Our meticulous analysis resulting from our social psychological interaction study in the Ghanaian port furnishes us with certain useful knowledge, which makes us to propose that the crucial need at the moment influences clients as well as businessmen for making momentary decisions that could resemble the opportunity cost model usually discussed in economics or financial world. But the difference is that, in the case of the need-at-the-moment, these decisions may be unfavourable such that, they become like the gamble type of decision, which put those individuals engaged in it at a higher risk. We feel confident to name this new theory The Need-At-The Moment Theory, because of its social psychological nature and its affinity with economics. It prevents many prospective individuals as well as businessmen to not able to clear their valuable properties which they had invested in them earlier to be claimed in the right time in the port. Here, priority needs are given precedence more than magnitude needs in real life situation. It does make the poor African traveller not able to meet the requirement in time to clear his goods due to the social psychological factor and the need-at-the moment. He would prefer to spend money on a funeral of a dear aunt first than to spend it on claiming his goods from the port. It compels Dr. Shipman to deal with a choice between salvaging his reputation which has economic consequences or his committing suicide to avert his own family catastrophe of financial loss.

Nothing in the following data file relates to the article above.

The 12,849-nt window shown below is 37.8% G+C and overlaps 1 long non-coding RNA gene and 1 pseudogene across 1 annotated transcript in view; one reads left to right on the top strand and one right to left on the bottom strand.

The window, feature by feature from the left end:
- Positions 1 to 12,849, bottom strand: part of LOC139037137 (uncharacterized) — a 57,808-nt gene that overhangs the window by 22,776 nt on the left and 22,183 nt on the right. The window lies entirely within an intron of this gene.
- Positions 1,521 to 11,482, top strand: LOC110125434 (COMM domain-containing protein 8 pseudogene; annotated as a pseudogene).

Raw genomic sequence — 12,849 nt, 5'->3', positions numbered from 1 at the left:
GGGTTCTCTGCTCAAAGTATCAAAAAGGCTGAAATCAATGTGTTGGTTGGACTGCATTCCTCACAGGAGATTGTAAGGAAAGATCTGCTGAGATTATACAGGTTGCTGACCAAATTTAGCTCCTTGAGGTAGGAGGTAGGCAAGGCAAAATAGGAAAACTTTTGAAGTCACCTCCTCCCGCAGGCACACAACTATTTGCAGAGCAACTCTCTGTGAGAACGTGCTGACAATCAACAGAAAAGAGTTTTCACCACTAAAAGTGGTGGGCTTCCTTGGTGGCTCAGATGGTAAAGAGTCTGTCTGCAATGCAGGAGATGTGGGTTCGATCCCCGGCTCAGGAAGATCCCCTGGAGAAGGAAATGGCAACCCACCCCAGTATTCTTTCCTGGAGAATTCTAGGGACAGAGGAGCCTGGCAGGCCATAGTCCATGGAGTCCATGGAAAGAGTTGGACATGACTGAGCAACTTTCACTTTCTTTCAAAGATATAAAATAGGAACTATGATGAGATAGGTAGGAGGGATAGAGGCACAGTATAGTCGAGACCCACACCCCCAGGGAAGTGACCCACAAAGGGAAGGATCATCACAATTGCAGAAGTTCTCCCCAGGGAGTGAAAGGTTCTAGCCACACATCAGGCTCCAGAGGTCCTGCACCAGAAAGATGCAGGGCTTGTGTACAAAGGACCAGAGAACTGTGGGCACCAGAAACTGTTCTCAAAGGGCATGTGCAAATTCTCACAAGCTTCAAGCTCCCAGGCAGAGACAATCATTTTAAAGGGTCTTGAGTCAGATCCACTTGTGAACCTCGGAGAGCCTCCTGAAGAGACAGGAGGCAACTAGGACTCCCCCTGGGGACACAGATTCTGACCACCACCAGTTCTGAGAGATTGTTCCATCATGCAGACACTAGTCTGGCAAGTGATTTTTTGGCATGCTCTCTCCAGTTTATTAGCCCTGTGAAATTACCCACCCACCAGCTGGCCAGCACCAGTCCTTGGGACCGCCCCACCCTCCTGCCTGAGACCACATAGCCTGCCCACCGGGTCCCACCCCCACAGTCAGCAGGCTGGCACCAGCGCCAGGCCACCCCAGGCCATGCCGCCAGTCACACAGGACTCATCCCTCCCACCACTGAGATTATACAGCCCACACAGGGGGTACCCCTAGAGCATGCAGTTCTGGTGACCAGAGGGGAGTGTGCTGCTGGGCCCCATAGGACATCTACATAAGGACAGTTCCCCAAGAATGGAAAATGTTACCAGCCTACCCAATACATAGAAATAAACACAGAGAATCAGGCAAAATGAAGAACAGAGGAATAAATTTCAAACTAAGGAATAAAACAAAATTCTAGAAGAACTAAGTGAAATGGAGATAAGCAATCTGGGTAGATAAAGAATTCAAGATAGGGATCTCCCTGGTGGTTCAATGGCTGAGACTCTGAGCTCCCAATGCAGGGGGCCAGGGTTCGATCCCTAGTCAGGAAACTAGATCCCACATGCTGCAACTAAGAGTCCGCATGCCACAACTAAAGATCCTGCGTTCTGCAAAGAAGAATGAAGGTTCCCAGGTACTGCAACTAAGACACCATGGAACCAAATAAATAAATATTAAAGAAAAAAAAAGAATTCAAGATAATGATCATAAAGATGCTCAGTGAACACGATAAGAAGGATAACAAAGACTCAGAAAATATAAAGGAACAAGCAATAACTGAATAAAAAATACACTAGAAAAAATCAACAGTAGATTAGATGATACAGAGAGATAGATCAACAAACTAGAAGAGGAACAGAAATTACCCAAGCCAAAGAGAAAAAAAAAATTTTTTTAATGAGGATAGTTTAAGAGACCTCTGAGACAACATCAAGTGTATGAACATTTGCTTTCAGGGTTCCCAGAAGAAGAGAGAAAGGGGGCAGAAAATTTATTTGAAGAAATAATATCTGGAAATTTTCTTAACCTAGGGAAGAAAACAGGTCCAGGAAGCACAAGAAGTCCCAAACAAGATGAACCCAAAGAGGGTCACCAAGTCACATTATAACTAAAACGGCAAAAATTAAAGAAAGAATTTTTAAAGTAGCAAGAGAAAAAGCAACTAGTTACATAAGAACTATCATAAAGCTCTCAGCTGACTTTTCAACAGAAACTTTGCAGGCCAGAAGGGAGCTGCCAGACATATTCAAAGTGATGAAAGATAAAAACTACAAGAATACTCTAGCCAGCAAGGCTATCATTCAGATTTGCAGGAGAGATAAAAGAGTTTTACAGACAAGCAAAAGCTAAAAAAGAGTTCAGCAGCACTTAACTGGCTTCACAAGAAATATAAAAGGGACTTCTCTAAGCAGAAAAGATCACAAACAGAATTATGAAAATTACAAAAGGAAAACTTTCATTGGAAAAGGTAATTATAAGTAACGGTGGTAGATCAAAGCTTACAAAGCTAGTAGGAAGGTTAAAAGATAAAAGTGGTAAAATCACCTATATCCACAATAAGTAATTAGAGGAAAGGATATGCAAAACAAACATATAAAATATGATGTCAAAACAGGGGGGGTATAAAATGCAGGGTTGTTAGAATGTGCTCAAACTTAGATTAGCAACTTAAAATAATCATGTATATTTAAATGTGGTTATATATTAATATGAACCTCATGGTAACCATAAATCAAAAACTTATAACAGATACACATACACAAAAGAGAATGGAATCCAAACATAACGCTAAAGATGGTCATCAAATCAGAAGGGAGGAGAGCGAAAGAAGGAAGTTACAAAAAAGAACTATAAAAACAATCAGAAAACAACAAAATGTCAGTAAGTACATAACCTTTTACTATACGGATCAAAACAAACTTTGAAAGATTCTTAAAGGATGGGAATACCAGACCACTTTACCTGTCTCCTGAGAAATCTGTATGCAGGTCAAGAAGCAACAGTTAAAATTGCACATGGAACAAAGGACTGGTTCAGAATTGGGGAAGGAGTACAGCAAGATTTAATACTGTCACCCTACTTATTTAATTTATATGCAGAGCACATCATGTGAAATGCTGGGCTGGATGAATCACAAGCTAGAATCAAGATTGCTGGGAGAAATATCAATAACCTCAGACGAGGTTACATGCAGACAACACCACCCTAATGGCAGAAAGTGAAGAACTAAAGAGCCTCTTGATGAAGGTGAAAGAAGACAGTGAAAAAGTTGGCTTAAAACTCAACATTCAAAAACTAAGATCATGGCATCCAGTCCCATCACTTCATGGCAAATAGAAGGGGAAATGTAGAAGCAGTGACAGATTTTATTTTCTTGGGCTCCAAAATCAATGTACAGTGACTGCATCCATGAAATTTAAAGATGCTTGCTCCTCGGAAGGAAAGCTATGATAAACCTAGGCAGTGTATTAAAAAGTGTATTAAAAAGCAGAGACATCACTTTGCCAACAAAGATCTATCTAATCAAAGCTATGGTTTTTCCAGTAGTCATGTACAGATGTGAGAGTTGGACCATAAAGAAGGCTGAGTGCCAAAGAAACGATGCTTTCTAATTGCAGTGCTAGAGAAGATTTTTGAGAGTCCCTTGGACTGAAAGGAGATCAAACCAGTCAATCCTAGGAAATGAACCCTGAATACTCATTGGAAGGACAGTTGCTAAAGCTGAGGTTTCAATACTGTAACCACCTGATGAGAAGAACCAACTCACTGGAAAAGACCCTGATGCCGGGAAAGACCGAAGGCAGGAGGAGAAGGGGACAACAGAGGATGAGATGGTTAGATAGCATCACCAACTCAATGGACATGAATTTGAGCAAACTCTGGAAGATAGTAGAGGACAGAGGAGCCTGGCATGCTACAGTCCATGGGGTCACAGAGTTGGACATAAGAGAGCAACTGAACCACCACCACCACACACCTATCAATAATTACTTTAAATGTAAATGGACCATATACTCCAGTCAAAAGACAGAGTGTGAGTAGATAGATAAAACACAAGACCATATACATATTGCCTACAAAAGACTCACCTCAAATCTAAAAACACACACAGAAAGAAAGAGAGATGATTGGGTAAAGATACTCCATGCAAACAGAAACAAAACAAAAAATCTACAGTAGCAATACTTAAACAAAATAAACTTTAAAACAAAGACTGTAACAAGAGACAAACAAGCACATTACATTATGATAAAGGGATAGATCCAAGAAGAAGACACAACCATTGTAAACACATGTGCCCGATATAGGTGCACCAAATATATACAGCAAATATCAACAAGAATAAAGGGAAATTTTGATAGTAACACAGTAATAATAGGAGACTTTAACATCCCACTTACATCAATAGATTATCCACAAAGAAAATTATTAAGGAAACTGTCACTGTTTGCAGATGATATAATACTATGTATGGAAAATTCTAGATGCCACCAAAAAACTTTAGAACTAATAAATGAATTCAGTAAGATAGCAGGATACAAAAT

The decisions made in connection with these choices are often not able to be made known to people closer to them and not even authorities that are aware of their crucial financial situations or vulnerability in dealing with themselves. They are private and require quick stance to make those quick and rightful decisions. In the case of the African traveller and many businessmen, the need may be the obvious fact of lacking money itself or resources that concern contacts that could help these individuals to deal with their problems or clear their goods or assets in the harbour. The economic theory of The Need-At-The Moment is usually disregarded by all people, including the government as legitimate for someone or a company to use as the excuse of not being capable of clearing one's things from the harbours. It is something that nobody will be prepared to listen to as tangible for explaining the reasons why goods cannot be claimed at the right time. After all, banks and investment companies are around that are willing to give loans for any person that could present collateral security, which should not be a problem for new companies as well as established ones. The privacy nature of this need is so important to clients as well as businessmen in many of the cultures where borrowing is not practiced or the norm.